So Microsoft fixed their problem. What about us? Microsoft has developed a whitepaper for using private feeds. Their three suggestions for NuGet feeds:

  • Reference a single private feed, not multiple, by using a single <add/> entry for a private feed in nuget.config, and a <clear /> entry to remove inherited configuration
  • Use controlled scopes using an ID prefix to restrict uploads to the public gallery
  • Use a packages.lock.json file to validate packages have not changed using version pinning and integrity checking.

If you manage private NuGet feeds, make sure to heed the advice.


The little things: Container updates, typed exceptions, Blazor REPL

If you’re like me, pulling containers from the Microsoft container registry is a simple process. I pull the images and move on. This week, Rich Lander outlined the complexities the team encounters. How hard can managing Dockerfiles be? When it comes to supporting a millionish pulls a month, it can be. A lot of the issues come with tracking potential vulnerabilities and how to manage them. He also offers some tips we can use: like rebuilding images frequently, reading CVE reports, and so on. It’s a long one but worth a read if you work with .NET container images.

On a related note, this week Mark Heath wrote an excellent post around Docker tooling for Visual Studio 2019.

In this week’s Entity Framework community standup, the team talked with Giorgi Dalakishvili about his EntityFramework.Exceptions project, which brings typed exceptions to Entity Framework Core. The project gets past digging into DbUpdateException to find your exact issue—whether it’s constraints, value types, or missing required values.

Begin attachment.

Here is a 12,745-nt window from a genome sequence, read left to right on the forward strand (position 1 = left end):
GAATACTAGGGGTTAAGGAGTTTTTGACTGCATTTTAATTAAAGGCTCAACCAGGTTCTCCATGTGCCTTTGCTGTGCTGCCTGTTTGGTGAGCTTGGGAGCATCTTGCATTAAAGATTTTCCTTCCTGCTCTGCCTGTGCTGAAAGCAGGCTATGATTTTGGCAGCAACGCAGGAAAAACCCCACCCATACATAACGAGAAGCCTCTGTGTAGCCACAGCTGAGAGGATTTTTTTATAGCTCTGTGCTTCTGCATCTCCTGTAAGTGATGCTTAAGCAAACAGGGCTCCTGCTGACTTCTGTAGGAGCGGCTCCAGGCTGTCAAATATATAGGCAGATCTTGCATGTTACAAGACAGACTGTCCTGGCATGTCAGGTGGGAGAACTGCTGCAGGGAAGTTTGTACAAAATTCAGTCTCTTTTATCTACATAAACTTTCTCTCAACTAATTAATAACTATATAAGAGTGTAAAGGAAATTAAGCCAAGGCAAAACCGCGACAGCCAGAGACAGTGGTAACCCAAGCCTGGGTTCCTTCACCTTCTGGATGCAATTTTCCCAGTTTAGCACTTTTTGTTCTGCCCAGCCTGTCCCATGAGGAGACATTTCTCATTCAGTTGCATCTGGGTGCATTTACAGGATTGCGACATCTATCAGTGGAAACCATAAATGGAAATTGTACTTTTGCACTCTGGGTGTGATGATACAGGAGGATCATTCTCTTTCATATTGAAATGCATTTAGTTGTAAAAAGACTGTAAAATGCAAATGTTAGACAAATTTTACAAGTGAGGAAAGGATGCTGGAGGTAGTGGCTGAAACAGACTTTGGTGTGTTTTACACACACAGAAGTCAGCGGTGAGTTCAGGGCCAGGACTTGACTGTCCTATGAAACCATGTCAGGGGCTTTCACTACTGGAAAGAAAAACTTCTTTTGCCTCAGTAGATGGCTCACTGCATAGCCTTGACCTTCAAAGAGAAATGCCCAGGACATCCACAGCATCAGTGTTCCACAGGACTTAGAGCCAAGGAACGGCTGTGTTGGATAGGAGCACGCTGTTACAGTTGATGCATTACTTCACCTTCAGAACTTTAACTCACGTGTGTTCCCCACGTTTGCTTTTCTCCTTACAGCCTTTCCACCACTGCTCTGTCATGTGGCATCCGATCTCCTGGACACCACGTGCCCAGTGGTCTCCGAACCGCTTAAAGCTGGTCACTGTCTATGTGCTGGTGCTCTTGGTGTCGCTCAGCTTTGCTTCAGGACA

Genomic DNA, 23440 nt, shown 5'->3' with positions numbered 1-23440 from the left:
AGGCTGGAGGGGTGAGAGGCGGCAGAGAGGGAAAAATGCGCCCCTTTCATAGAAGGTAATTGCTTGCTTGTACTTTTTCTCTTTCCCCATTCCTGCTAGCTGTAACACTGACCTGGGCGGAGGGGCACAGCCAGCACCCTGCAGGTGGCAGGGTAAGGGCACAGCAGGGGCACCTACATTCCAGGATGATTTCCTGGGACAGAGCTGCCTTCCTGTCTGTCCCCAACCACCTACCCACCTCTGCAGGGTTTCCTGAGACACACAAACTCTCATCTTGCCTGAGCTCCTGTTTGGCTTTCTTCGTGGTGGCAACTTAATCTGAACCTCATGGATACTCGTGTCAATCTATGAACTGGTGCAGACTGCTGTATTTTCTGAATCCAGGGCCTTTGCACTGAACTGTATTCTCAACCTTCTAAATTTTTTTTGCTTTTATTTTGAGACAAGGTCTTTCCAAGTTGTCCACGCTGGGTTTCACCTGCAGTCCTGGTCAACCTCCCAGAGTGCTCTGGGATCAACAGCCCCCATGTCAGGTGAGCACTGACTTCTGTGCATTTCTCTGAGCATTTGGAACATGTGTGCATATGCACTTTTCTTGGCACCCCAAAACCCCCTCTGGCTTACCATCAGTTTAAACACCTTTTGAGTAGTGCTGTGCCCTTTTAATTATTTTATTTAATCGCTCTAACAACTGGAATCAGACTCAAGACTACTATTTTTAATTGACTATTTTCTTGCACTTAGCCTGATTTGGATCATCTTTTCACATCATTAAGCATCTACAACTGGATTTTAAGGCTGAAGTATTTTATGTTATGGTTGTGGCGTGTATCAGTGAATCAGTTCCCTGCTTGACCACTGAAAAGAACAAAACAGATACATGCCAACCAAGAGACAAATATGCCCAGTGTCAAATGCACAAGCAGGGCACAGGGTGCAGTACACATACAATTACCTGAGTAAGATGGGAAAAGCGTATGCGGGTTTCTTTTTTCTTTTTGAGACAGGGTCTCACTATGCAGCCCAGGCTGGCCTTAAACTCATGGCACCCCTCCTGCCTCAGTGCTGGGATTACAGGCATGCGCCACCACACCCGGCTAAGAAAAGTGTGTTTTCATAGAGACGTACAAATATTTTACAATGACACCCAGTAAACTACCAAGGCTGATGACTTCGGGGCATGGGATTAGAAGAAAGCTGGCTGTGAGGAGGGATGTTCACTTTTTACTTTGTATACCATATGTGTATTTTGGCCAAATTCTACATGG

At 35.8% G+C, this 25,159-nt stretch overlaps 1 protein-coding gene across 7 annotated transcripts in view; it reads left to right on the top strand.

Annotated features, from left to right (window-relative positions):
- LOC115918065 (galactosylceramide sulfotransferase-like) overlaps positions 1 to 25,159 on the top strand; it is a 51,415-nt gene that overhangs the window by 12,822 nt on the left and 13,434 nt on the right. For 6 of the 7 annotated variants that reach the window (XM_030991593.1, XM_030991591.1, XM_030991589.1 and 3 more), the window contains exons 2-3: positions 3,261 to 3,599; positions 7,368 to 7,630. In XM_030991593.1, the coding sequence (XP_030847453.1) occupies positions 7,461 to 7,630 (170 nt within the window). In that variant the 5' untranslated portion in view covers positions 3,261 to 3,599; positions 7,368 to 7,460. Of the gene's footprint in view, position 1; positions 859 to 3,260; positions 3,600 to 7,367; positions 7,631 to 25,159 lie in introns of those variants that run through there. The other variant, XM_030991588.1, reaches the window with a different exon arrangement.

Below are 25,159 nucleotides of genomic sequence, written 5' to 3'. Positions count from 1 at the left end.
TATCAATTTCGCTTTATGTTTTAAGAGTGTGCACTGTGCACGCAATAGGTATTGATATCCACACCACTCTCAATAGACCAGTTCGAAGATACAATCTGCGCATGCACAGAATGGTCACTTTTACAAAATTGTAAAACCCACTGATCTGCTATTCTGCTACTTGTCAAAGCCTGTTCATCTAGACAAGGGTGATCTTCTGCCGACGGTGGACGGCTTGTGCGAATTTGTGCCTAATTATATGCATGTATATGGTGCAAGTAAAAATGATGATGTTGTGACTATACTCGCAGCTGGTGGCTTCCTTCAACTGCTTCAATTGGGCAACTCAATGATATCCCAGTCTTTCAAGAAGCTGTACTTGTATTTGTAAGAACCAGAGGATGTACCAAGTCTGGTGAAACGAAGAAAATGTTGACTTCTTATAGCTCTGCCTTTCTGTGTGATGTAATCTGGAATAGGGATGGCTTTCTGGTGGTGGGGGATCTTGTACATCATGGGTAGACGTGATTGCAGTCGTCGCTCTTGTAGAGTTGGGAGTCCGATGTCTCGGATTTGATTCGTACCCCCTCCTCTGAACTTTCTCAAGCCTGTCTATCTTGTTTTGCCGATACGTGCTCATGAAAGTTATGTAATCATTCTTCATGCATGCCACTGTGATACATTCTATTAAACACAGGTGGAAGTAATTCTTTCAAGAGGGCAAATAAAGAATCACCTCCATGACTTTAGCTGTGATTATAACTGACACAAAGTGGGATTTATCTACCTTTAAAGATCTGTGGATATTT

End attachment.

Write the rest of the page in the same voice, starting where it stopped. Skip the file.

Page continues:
With EntityFramework.Exceptions, you can configure the DbContext to throw different exceptions, like UniqueConstraintException or CannotInsertNullException. It’s another great project where we wonder why it isn’t baked in, but happy it’s here.

Have you heard of the Blazor REPL project?

Blazor REPL is a platform for writing, compiling, executing and sharing Blazor components entirely in the browser. It’s perfect for code playground and testing. It’s fast and secure. The platform is built and is running entirely on top of Blazor WASM - the WebAssembly hosting model of Blazor.

You can write and run components right in the client. It’s perfect for you to test component libraries before you bring them into your project—the MudBlazor library has a site for this at try.mudblazor.com.

This week, the Blazor REPL project teased what’s coming—the ability to download NuGet packages and save public snippets.

ASP.NET Core architect David Fowler showed off some underrated .NET APIs for working with strings. I learned quite a bit, as I typically blindly use the same string methods all the time:

I recently learned about github1s.com, which allows you to browse code on GitHub with VS Code embedded in a browser for you. While you’re browsing a GitHub repo, change github.com to github1s.com to see it in action. Very nice.